Puente General Méndez Vigo – Coamo, Puerto Rico - Atlas Obscura

Puente General Méndez Vigo

Coamo, Puerto Rico

This ''hidden'' 19th-century bridge played a simple, yet important role during the Spanish-American War. 


In the southern town of Coamo, Puerto Rico, lies a rather unknown piece of history. At first glance, it looks like an ordinary bridge that many vehicles pass over daily. However, those willing to look below its concrete surface will find a 19th-century relic that doesn’t appear on your typical tourist brochure.

The General Méndez Vigo bridge on the PR-14 highway was originally built in 1862 as part of Puerto Rico’s Carretera Central, or Central Highway. It’s also known as Puente #173 and Puente Las Minas, the latter because its imposing 20 feet arch passes over the Las Minas river. The bridge received its name from General Santiago Méndez Vigo, governor of Puerto Rico from 1840 to 1844.

The masonry structure played a major role during the Spanish-American War of 1898. American troops coming from Ponce, led by Major General James H. Wilson, were heading toward Carretera Central. Spanish troops led by Commander Rafael Martínez-Illescas destroyed the bridge to slow down the enemy’s advancement. The plan worked at first, but eventually, Illescas was killed during the Battle of Coamo.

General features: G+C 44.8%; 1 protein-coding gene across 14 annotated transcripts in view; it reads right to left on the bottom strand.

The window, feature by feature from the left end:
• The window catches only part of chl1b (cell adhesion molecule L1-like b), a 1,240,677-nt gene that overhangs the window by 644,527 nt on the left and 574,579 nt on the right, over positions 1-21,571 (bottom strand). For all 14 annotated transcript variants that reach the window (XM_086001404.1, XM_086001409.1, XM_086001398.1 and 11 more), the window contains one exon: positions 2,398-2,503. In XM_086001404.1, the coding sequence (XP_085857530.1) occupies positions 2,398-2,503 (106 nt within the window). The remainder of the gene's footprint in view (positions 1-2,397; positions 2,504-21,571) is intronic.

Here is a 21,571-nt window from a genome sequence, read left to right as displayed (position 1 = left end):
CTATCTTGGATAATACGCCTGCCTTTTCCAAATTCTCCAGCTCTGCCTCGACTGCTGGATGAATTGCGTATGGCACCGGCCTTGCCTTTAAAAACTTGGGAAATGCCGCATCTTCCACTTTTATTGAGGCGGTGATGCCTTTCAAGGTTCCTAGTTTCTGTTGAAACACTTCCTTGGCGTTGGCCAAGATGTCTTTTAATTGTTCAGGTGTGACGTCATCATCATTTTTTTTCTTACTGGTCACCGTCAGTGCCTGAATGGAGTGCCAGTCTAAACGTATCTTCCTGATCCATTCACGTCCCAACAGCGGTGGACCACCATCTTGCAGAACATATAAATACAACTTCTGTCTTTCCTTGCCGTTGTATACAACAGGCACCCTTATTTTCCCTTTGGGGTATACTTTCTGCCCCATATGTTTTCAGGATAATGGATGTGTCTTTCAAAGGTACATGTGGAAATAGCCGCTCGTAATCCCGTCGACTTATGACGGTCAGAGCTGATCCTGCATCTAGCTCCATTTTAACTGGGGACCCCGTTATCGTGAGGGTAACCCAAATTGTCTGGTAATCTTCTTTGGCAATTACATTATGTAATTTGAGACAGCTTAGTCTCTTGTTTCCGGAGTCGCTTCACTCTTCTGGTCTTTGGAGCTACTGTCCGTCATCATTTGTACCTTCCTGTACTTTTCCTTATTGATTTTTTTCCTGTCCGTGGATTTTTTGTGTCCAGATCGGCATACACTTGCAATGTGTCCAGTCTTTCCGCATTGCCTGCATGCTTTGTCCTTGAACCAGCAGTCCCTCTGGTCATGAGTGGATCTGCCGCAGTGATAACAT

After the war, the United States Army Corps of Engineers (USACE) rebuilt the bridge the way it is today. The top of the arch is adorned on one side with a castle, the symbol of the USACE. On the other side, you’ll spot a message saying the bridge was reconstructed by the Fifth Battalion of the First Regiment of the Corps in 1898. 

The General Méndez Vigo bridge is by no means a must-see tourist destination like El Morro, but instead a quick stop off the beaten path. Still, it’s a small piece of history overshadowed by the paved road above. It’s as if it’s waiting for curious explorers who surely wouldn’t hesitate to take pictures under its imposing arch.

Know Before You Go

As of February 2019, the road leading to the bridge is closed to traffic, but you can park carefully nearby and walk to it. There's a narrow dirt path at the end of the bridge leading to the stream below. Watch your footing, since there's trash and branches littering the ground. Taking the PR-14 highway is the best option as the alternate routes can be disorienting.

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